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By HUBERT MIZELL
© St. Petersburg Times, published January 31, 2001
Never, through all the Schnellenberger / Johnson / Erickson championship seasons for University of Miami football, was my approval so universal as during the Butch Davis remodeling of Hurricanes who'd gone bad.
He was devout about cleaner methods. Pushing for better academics. Demanding more gentlemanly behavior. Cheers! Butch dug the 'Canes from an NCAA gutter, herding them almost back to the No. 1 mountaintop.
In the beginning, Davis paid heavy NCAA penalties for sins of predecessors. UM fortunes temporarily dimmed, the 'Canes falling to a 5-6 record. On the Coral Gables campus, at the Orange Bowl stadium and beyond, there were screaming pleas for a return to the victorious 'Canes past, even a reverting to the old attitude laced with arrogance.
Butch refused. Hoorah!
But now the preacher goes bad. Nah, there's nothing wrong with income multiplication. It's okay to chase glitzier dreams. This is America. Free enterprise. Still, it is right to now boo Butch Davis for scrambling his long-avowed scruples.
Four-letter nastiness: L-I-A-R!
Butch said he wouldn't go to the Alabama Crimson Tide. That was truth. Said he wasn't mesmerized by 10-gallon, seven-figure possibilities with the NFL's expansion Houston Texans. Again, the truth.
By mid January I was convinced Davis was staying at UM. All along, he vowed, "I want this to be my last job." There came the rare 'Canes jubilation of smacking the Florida Gators, a Sugar Bowl conquest that left Butch's guys No. 2 behind Oklahoma.
A lot happened in the 25 days after New Orleans. Davis told his UM assistants not to worry, that status quo reigned. Wink-wink. Paul Dee, the beefy but efficient 'Canes athletic director, was flossing the figures and charming the clauses of Butch's new $1.4-million-a-year deal.
Davis kept recruiting hard, assuring athletes that his UM stay was unquestionably ongoing. Then, nine days before the dynamic date high-school studs can sign college scholarships, Butch drops a morning-after-Super-Bowl bomb, fleeing to the Cleveland Browns at a $3.5-mil rate.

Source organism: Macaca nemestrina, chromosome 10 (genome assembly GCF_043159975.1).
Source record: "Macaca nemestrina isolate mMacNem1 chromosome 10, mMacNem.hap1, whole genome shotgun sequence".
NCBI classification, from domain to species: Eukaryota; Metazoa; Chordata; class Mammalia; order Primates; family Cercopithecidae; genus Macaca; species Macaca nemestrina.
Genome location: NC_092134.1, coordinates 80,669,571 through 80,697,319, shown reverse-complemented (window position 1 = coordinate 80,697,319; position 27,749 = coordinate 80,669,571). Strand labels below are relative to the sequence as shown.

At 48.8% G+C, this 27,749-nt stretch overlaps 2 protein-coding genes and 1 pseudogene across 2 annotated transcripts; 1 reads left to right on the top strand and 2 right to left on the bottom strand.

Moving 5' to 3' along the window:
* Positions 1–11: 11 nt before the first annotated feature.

Liar. It's such a penetrating, ugly word. Edwin Pope, a Miami Herald sports columnist since the '50s, said people around Butch did become suspicious regarding his reliability when "he would evade the truth about so many little things." Like an injury to a fourth-string player. "You couldn't help from wondering," Pope wrote, "if he was lying about bigger things."
Surely, there will come repeated, perhaps tearful, explanations from Davis, perhaps apologizing for misleading human beings so dependent on Butch at UM, those who banked on his word. Just as we heard "I'm so sorry!" from Bill Clinton, Jim Bakker and Henry Lyons.
Butch's legacy, ongoing works.
Cleveland, his new judge.
Reality is, the 21st century will not see a lot of Joe Paternos, Bobby Bowdens and LaVell Edwardses, who coach and excel while sticking with the same university for 30, 40 or 50 years. Economics have erupted. When a guy wins a lot, temptations now come more quickly and spiced with banksful of money and more perks than Maxwell House.
Steve Spurrier may be the end of a college coaching breed. He's now 55, a major success at the University of Florida, embracing near-annual NFL chances that would pay even sweeter numbers than his NCAA-high salary of $2.1-million. But the Gator fellow, while being truthful each January by saying "my door is not totally closed to the pros," does keep staying in Gainesville.
How much is enough?
As Davis gives up Biscayne Bay for Lake Erie, I would prefer to be celebrating Butch's enormous achievements with the Hurricanes rather than decrying his obvious falsehoods. He earned that, no matter the foul odor of the departure.
Seven months ago, I played golf with Butch, as his summer UM promotional/boosterism swing made a Tampa Bay area stop. He talked about 2000 having extraordinary promise, maybe even a run at the school's fifth national championship in 18 seasons.
While endorsing Butch's verve, goals and approach, I didn't believe the Hurricanes were quite back to such a heroic plateau. Davis was right. No lie. His kids were special. As good as anybody, including the Oklahoma Sooners.
But now he's off to the Browns, with movie-star paydays and a larger, even more intense stage. Cleveland knows the feeling of being football-flim-flammed, having lost its NFL team to Baltimore and seeing it evolve into Super Bowl champion Ravens.
Right now Butch needs a soul-cleansing, swearing to operate with honesty and class, and meaning it. Backing it up. Apologizing, not so much to us as to those he short-sheeted at UM.
Since the Browns were rechristened as an expansion franchise, their two-year record is 5-27. Davis takes on a different sort of construction. His foundation should be fine, with quarterback Tim Couch.
I don't know. Maybe everything was changed by an 11th-hour Davis involvement with an NFL power agent, Marvin Demoff, who represented Miami Dolphins icon Dan Marino.
Perhaps when Butch said all those post-Sugar Bowl things, to his UM players and coaching allies and media, he truly meant the words. I hope so. Before getting a golden NFL prod from Demoff. Doing a 180-degree turn. Do we really know what to believe?